First, I can’t start a post on Father’s Day without first saying – Happy Father’s Day to all the Dads out there this afternoon.
The Dad Life video is one that caught my attention about two years ago, a year after it was uploaded, as I was looking for some funny Father’s Day related online videos. Two years later and I still find the video funny and want to share it with you.
As far as my own father’s day plans:
- Enjoy some Dunkin Donuts coffee and donuts my son and wife went and retrieved for me early this morning.
- Visit my Dad later early this afternoon for brunch.
- Take my son to the driving range and help him perfect his golf swing so he can take care of me in my later years (only partially kidding).
- Lastly, grill some steaks and assorted food items for the family later this evening.
Now, for the real focus of this week’s blog:
The ability to share a video online with your friends and family through social networks plays a role, but in the end the video needs to be of sufficient quality to draw people in to click the play button based largely off of the title, length of the video, and description content. Once the play button has been pressed, the video has to produce and display qualities that would encourage the initial viewer to share the video with his or her friends and family, and so on and so forth.
Traditional media research on the subject of viral videos highlights the role of tastemakers and opinion leaders to push a video to viral status. A number of viral video television shows have highlighted internet videos, such as Tosh.O on Comedy Central, Ridiculousness on MTV, and even VH1’s Best Week Ever series all highlighted videos that had already gone viral or videos that, due to their inclusion in the show, will go viral. I, somewhat religiously, watch Tosh.O and I am still surprised at the number of videos he highlights that I have not seen as I consider myself a fairly frequent viewer of YouTube videos. After an episode ends, I’ll rush to the Tosh.O website and get the run-down of all the videos he featured that night and I’ll watch the originals that I had not seen before.
Without Tosh filling the role of the tastemaker and spotlighting some of the lesser known viral videos, I would have missed out on some pretty hilarious stuff…such as…
Oddly enough, almost three years ago, I heard about this video from a co-worker. I wasn’t really all that interested at the time cause he didn’t make it sound all that funny but about a week later I found myself watching Tosh.O and sure enough – Zombie Kid was featured. And sure enough…it was absolutely hilarious to see this kid react in a way that was truly unexpected, catching the anchor off guard. I suppose the old saying kids say the darnest things still holds true in the new millennium.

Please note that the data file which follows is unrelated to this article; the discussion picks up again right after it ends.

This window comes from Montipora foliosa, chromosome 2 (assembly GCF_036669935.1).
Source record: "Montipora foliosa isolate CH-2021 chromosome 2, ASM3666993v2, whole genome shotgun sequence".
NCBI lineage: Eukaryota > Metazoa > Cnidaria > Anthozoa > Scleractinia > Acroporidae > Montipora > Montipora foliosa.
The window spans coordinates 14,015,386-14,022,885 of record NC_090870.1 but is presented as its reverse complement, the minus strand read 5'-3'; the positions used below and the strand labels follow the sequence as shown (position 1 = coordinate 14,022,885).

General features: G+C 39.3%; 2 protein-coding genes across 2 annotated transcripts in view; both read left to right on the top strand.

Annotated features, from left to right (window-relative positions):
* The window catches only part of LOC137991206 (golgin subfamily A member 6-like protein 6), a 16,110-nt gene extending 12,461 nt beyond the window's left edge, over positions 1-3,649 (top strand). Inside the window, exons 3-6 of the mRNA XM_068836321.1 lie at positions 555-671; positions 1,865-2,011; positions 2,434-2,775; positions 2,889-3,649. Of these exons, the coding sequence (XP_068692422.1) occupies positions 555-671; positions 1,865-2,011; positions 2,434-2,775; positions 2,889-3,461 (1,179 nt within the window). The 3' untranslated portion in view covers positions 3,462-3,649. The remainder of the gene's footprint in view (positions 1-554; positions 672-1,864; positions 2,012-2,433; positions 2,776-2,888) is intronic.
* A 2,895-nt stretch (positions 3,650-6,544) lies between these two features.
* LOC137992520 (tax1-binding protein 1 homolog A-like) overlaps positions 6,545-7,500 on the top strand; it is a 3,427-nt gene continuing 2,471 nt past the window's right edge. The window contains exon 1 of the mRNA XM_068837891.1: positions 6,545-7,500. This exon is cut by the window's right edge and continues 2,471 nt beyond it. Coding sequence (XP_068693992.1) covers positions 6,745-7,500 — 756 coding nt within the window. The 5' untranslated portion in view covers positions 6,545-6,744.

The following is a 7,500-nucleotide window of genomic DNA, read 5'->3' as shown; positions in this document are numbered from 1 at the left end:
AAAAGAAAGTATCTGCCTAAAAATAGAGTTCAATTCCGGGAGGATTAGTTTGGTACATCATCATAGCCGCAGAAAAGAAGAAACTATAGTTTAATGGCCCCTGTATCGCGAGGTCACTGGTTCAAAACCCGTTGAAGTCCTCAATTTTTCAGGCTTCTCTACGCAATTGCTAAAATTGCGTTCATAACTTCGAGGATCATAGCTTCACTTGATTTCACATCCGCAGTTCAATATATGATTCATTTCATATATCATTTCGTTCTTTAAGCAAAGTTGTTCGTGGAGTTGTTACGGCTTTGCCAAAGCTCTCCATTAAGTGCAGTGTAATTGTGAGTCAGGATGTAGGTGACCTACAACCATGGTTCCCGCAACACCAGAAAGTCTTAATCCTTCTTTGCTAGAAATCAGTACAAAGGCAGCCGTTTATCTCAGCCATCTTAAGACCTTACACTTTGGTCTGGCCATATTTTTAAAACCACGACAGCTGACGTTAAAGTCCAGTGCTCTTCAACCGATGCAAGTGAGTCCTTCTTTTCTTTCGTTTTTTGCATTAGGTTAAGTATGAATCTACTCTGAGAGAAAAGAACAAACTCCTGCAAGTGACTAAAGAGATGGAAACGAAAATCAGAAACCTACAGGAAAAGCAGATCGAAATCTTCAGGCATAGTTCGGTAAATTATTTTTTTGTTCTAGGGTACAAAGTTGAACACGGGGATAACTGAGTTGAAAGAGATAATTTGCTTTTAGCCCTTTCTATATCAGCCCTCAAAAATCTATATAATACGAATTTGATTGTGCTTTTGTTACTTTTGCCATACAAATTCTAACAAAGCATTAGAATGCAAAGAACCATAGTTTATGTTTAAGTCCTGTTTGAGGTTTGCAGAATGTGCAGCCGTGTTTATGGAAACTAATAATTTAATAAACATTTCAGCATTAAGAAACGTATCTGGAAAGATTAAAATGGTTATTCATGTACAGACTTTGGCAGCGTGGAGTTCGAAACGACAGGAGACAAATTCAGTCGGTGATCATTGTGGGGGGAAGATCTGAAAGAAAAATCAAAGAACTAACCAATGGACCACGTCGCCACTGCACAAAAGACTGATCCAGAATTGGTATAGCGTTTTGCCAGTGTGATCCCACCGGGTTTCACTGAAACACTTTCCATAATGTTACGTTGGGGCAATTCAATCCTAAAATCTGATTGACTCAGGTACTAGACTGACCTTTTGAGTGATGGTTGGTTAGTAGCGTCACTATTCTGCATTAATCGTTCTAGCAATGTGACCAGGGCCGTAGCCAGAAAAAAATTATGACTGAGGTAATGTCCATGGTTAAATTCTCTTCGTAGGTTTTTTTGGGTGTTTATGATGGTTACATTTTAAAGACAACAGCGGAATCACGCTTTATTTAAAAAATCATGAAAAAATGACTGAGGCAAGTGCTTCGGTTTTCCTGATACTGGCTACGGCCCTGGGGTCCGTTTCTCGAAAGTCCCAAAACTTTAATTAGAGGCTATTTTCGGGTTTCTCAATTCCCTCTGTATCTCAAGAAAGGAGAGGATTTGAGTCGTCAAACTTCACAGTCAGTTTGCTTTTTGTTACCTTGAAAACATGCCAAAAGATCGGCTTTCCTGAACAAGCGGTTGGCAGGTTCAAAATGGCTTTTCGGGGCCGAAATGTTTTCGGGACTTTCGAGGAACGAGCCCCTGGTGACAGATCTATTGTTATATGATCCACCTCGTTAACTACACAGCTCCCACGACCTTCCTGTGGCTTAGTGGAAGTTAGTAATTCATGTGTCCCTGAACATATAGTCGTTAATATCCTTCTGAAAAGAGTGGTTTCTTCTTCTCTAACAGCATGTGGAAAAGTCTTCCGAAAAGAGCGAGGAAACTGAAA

A study conducted in 2011 by an undergraduate communications student out of Elon University makes an attempt to quantitatively evaluate some of the top twenty viral videos of 2011 – as ranked by Time Magazine. Using nine different coding elements, title length, run-time, element of laughter, element of surprise, element of irony, minority presence, presence of musical qualities, youth, talent, and a qualitative comments section for the observers to provide additional insight into their feelings / reactions to the video, the research found some interesting characteristics of the twenty videos.
The findings acknowledged that a majority of the videos had a title that was three words or less, had run-times of less than three minutes, and had some sort of musical quality. Reinforcing that potential viewers are more apt to watch a video if it can be digested quickly and if there is a musical texture to the video to provide substantive audio support to the video itself.
Returning to Zombie Kid…
Based off of the findings of the above cited research from Elon, Zombie Kid incorporates youth, an element of surprise, an element of irony, and short run-time. Four out of nine elements that can define a “viral video.” The youth being the young boy with Zombie paint, the element of surprise being the on-scene reporter’s reaction to the boy’s statement, an element of irony due to the unexpected response of the Zombie Kid, and the less than three minute run-time (specifically 18 seconds).
What does all of this mean for folks attempting to gain online notoriety by producing a viral video?
Incorporate as many of the nine elements as possible. Use social networking to spread your video to family and friends, people you know you can trust to view the video – as well as spreading it to their friends. There is little doubt that the world is filled with many creative people and when a video is successful in touching the emotional string of humor, the video can go a long way. Eventually, if you’re lucky, a tastemaker may see your video and give it that springboard to online fame you wish for.
Good luck and Happy Father’s Day!